+ pre-recorded intro by Sarah Lutton, season programmer
Lots of films purport to show us what the past was like. Jan Troell’s magnum opus invites us to live there, so all-encompassing is its investment in the lives of its brave souls, who leave 1840s Sweden to make a fresh start in Minnesota’s wide-open territory.
Around a fifth of Sweden’s entire population emigrated to North America in the second half of the 19th century, and this exodus became a significant element in the national psyche. It was Vilhelm Moberg’s four-novel saga The Emigrants, published between 1949-59, that subsequently delivered the definitive account of this migratory odyssey and was read by almost the entire nation, inevitably prompting much talk of a film adaptation.
Not, however, from the famously outspoken Moberg himself, who was having none of it, until he saw Troell’s extraordinary debut feature Here Is Your Life, a 168-minute coming-of-age story set in the first quarter of the 20th century, drawn from the writings of Nobel laureate Eyvind Johnson. Here, obviously, was just the man for the job, and soon producer Svensk Filmindustri, known to international viewers for Ingmar Bergman’s prolific output, was embarking on the most expensive project in its history. With an expectant nation filled with anticipation, producers worrying about the budget and a revered author with ideas of his own, one can only imagine the pressure on the thirtysomething filmmaker, who after breaking down the four books into two features, The Emigrants and The New Land, set out on a yearlong shoot. It helped, though, that Moberg, with his journalist’s eye for credible detail, had not only created indelible characters in the central couple – pragmatic, ambitious farmer Karl-Oskar and his loving, God-fearing spouse Kristina – but had also laid out a narrative with a strong through-line from barren rural Sweden to the privations of a long sea journey and further unexpected challenges in seemingly idyllic Minnesota.
Troell then allows us to experience all of this in a manner that seems unencumbered by the familiar button-pushing mechanics of celluloid story-spinning, registering instead a direct, almost unfiltered response to the events shaping these lives – work, hardship, the land, faith, birth, self-respect, companionship and mortality. Much of this is due to his specific working methods, as he was also his own cinematographer and camera operator, trusting in his superb cast – Liv Ullmann regards this as the pinnacle of her career, Bergman notwithstanding – to find their own emotional reality in the moment, and backing himself to be there with his camera to capture it.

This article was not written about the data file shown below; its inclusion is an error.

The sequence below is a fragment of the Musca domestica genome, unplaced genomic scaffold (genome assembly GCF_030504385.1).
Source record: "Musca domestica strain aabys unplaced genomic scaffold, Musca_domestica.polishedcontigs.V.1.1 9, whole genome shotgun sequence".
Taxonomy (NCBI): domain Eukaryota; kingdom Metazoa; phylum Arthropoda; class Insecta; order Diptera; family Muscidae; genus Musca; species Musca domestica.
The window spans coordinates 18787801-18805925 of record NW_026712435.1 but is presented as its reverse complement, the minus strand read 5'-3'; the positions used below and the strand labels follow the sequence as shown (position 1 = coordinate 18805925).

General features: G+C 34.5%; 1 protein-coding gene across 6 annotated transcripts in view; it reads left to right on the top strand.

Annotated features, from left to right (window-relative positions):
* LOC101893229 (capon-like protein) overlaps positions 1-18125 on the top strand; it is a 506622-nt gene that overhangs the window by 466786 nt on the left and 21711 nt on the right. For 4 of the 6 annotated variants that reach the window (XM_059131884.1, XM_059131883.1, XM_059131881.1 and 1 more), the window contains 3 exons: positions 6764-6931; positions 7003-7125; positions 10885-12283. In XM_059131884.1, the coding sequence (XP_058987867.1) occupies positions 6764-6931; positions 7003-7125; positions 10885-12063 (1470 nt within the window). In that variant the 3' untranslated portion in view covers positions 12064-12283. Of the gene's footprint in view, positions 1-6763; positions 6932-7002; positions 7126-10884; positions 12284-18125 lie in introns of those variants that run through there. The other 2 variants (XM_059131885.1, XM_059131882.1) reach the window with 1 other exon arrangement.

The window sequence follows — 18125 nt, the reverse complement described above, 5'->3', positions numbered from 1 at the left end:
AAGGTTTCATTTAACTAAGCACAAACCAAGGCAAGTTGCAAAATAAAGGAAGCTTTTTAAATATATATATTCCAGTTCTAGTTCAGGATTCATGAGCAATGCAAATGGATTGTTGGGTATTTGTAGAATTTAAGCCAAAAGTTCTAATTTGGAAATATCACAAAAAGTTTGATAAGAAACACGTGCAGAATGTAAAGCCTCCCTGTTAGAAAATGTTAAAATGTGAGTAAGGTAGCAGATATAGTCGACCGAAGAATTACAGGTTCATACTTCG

In an engaging interview, Ullmann says it was like working with a dancer, so mercurial was Troell’s response to each take; and the fact that they were never sure exactly what he was shooting kept the performers alert through every scene. Whether it’s the sheer toil of digging boulders out of the ground or guiding a recalcitrant ox through a windy forest path, the kinetic elation of a simple backyard swing, the whys and wherefores of building a log cabin or the sunlight falling on the couple’s blond-haired young family, Troell’s camera is simply alive to everything, sometimes peering over shoulders, sometimes still to reflect the power of these remote landscapes on either side of the Atlantic.
The handheld work might remind some viewers of the way the early Dogme films caused a stir merely by reminding us of the very essentials of cinema, yet with Troell there’s none of the associated self-conscious theorising. He simply gets on with it – if he needs a long-held static shot he’ll lock it down, and even shoot the bustle of crowd scenes with two or three cameras if required. It’s a style that’s undeniably spontaneous and arguably more immediately expressive than the formal modesty of an Ermanno Olmi or Ken Loach, though at the same time very much in service of the material, never aiming for the painterly effect of the exquisitely mounted tableaux of, say, Kubrick’s Barry Lyndon.
It would be wrong, though, to suggest that Troell’s method was simply to record, however sensitively, what was happening in front of him, since that would be to lose sight of the values shaping his formal choices. For a project that started production in 1969, and was released in Sweden in two parts across 1971 and 1972, its ethos is leftwards-leaning but more humanist than anything else, above all offering its characters the dignity of their own beliefs, whether reactionary or progressive. Certainly, the hierarchical oppression of the Swedish society the emigrants leave behind is revealed by the peasants having to learn by heart the seven layers of authority above them, from monarch down to local landowner.